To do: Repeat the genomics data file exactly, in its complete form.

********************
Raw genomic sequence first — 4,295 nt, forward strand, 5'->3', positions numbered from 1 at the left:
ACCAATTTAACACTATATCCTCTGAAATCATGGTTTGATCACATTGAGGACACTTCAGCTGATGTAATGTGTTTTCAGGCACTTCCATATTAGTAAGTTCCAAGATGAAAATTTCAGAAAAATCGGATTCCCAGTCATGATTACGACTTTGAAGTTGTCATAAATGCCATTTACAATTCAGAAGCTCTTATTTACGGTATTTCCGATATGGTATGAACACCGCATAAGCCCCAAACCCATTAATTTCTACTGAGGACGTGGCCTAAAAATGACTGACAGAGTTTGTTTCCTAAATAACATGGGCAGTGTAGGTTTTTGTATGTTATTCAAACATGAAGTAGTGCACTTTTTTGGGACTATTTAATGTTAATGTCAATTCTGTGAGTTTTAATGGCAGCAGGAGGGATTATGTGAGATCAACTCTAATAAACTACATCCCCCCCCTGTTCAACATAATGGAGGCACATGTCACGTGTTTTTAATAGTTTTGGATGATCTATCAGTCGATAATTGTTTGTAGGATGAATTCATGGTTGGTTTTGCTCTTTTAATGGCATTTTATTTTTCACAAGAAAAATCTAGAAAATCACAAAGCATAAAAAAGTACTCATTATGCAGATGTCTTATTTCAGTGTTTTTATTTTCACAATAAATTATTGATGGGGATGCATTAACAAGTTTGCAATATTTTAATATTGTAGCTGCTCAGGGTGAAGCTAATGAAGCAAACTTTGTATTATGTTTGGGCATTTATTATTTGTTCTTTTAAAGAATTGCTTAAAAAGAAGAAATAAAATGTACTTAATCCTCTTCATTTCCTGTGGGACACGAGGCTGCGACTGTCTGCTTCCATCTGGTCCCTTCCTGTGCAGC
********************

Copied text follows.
Raw genomic sequence first — 4,295 nt, forward strand, 5'->3', positions numbered from 1 at the left:
ACCAATTTAACACTATATCCTCTGAAATCATGGTTTGATCACATTGAGGACACTTCAGCTGATGTAATGTGTTTTCAGGCACTTCCATATTAGTAAGTTCCAAGATGAAAATTTCAGAAAAATCGGATTCCCAGTCATGATTACGACTTTGAAGTTGTCATAAATGCCATTTACAATTCAGAAGCTCTTATTTACGGTATTTCCGATATGGTATGAACACCGCATAAGCCCCAAACCCATTAATTTCTACTGAGGACGTGGCCTAAAAATGACTGACAGAGTTTGTTTCCTAAATAACATGGGCAGTGTAGGTTTTTGTATGTTATTCAAACATGAAGTAGTGCACTTTTTTGGGACTATTTAATGTTAATGTCAATTCTGTGAGTTTTAATGGCAGCAGGAGGGATTATGTGAGATCAACTCTAATAAACTACATCCCCCCCCTGTTCAACATAATGGAGGCACATGTCACGTGTTTTTAATAGTTTTGGATGATCTATCAGTCGATAATTGTTTGTAGGATGAATTCATGGTTGGTTTTGCTCTTTTAATGGCATTTTATTTTTCACAAGAAAAATCTAGAAAATCACAAAGCATAAAAAAGTACTCATTATGCAGATGTCTTATTTCAGTGTTTTTATTTTCACAATAAATTATTGATGGGGATGCATTAACAAGTTTGCAATATTTTAATATTGTAGCTGCTCAGGGTGAAGCTAATGAAGCAAACTTTGTATTATGTTTGGGCATTTATTATTTGTTCTTTTAAAGAATTGCTTAAAAAGAAGAAATAAAATGTACTTAATCCTCTTCATTTCCTGTGGGACACGAGGCTGCGACTGTCTGCTTCCATCTGGTCCCTTCCTGTGCAGC